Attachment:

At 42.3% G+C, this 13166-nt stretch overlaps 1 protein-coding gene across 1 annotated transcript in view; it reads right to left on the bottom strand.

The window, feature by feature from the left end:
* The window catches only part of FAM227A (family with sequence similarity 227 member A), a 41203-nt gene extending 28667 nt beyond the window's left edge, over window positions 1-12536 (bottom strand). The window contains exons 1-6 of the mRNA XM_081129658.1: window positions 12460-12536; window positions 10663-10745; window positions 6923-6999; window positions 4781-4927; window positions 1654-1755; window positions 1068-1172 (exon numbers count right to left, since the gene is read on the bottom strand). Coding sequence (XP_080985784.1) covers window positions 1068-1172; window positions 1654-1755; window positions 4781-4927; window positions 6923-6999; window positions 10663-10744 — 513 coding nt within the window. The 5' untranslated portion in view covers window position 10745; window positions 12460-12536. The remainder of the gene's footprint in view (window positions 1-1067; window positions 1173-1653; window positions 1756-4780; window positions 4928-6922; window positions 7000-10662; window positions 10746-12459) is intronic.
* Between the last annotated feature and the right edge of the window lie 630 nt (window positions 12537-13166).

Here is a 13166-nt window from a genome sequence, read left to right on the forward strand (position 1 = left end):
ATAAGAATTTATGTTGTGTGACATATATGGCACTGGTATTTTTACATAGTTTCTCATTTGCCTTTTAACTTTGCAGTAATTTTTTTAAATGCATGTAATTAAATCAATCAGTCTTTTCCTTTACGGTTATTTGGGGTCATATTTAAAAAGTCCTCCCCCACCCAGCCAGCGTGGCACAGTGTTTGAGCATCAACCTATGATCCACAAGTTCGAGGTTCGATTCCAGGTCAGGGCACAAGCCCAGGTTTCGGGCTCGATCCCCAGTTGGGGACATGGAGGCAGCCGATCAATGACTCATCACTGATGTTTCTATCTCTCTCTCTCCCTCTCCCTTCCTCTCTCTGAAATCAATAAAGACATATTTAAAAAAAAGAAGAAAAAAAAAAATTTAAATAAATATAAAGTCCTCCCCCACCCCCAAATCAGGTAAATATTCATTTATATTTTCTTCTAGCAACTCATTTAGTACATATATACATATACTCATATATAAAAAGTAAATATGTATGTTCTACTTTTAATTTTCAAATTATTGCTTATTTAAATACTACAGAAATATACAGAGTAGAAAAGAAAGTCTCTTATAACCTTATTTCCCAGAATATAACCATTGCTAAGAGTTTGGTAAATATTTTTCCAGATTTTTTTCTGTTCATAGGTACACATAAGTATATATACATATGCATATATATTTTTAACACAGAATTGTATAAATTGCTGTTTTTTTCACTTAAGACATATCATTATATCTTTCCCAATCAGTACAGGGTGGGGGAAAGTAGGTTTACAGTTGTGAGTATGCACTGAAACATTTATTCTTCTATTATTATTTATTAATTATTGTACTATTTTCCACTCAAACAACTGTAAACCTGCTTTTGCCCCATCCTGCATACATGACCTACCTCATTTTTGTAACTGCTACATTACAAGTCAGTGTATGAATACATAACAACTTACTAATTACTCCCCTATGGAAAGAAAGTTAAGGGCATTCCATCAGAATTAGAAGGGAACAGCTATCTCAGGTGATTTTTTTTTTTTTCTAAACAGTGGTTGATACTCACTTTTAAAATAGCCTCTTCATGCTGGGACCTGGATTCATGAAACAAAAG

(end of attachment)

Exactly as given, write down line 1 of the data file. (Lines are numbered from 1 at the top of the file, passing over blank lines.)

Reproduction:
At 42.3% G+C, this 13166-nt stretch overlaps 1 protein-coding gene across 1 annotated transcript in view; it reads right to left on the bottom strand.